Ch. 11 Conflict

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Author:
speedy1joker
ID:
311030
Filename:
Ch. 11 Conflict
Updated:
2015-11-09 20:24:08
Tags:
conflict
Folders:
Intimate Relationships
Description:
How conflict occurs in relationships
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  1. What is interpersonal conflict?
    occurs whenever one person's motivations, goals, beliefs, opinions, or behavior interfere with, or are incompatible with, those of another
  2. Why is conflict in close relationships inevitable?
    • partners will occasionally differ in their moods and preferences
    • certain tensions will, sooner or later, always cause some strain
  3. What are dialectics?
    opposing motivations
  4. What are some examples of the opposing nature of dialectics in relationships?
    • personal autonomy and close connections to others
    • openness vs. closedness
    • stability vs. change
    • integration with, versus separation from, a social network
  5. How do the strength of dialectics vary between people and over time within the same person?
    • personality:neurotic people have more unhappy disagreements
    • attachment style: anxious attachment leads to fear of abandonment which leads to conflict
    • stage of life: more conflict in early life due to less familiarity with partner and less compromise thus far
    • similarity: less similarity results in more conflict
    • alcohol: intoxication increases conflict
  6. How does one's desires interact with the desires of his/her partner?
  7. What is the frequency with which couples enter into conflict?
    • 2.3 conflicts/week on average
    • 7 "differences of opinion" every 2 weeks
    • 1-2 unpleasant disagreements each week
  8. What are some individual differences that relate to conflict in dating and married couples?
  9. What are the four common categories of conflict?
    • criticism: verbal or nonverbal acts that are judged to communicate dissatisfaction with a partner's behavior, attitude, or trait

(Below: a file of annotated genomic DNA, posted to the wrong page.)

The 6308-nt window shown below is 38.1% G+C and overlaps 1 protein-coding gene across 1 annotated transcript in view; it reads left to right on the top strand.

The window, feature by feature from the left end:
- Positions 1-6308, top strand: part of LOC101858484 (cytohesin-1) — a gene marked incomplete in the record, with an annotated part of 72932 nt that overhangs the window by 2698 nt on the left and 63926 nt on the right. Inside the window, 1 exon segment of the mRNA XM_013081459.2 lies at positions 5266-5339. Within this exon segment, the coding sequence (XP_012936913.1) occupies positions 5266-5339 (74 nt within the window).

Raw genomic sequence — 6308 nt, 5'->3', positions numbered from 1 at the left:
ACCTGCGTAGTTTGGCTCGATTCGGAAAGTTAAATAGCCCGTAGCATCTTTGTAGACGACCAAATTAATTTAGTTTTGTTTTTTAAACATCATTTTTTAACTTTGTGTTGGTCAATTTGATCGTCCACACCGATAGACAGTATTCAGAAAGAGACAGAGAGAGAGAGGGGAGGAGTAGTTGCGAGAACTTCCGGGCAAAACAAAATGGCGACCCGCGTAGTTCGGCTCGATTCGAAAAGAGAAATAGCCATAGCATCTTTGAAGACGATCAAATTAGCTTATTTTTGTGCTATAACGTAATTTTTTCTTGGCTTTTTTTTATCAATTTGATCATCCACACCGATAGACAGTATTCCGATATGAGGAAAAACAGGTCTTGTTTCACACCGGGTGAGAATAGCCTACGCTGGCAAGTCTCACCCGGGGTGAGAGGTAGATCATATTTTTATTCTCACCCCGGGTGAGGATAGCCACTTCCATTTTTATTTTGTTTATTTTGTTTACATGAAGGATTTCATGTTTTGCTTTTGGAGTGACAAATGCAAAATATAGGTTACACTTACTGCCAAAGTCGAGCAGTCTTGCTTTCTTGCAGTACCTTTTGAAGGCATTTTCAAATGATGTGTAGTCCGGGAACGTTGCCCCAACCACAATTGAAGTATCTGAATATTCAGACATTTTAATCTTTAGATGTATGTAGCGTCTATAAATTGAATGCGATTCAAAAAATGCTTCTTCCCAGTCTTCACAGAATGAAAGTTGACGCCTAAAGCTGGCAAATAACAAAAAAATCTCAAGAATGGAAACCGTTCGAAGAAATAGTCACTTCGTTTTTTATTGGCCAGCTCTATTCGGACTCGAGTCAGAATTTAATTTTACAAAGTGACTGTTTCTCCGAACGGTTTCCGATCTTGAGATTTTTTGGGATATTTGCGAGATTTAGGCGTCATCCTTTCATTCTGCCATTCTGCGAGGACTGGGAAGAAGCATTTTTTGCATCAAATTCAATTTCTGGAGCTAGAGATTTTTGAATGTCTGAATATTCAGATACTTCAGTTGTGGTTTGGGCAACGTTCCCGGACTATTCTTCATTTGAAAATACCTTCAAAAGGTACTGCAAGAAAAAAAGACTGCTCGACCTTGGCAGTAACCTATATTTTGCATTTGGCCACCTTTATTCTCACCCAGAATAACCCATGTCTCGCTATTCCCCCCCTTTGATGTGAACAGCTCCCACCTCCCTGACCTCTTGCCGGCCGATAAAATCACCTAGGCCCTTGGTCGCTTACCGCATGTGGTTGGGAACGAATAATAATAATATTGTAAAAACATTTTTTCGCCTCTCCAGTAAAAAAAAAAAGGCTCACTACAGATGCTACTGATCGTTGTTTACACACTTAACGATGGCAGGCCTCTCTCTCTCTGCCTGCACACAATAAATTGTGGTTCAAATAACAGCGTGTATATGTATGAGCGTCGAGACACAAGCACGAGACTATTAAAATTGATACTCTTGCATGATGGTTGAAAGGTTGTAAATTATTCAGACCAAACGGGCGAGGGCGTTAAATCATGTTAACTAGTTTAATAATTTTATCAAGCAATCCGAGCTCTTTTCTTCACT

• illegitimate demands: requests that seem unjust because they exceed the normal expectations that the partners hold for each other
    • rebuffs: situations in which "one person appeals to another for a desired reaction, and the other person fails to respond as expected"
    • cumulative annoyances: relatively trivial events that become irritating with repetition
  10. How does actor-observer effects and self-serving biases lead to attributional conflict?
    Everyone views others actions in different ways and when conflict occurs one person will perceive their action or side of the argument as just which leads to attributional conflict of deciding whose side of the argument is right
  11. How do the causal and responsibility attributions of happily vs. unhappily married couples differ?
    the causal and responsibility attributions of happily married couples tend to be viewed as having external sources rather than internal sources as would be perceived in unhappily married couples
  12. What is the demand/withdraw pattern?
    the demander criticizes, nags, and makes demands of the other, while the withdrawer avoids confrontation, withdraws, and becomes defensive
  13. What is the impact of the demand/withdraw pattern on marital satisfaction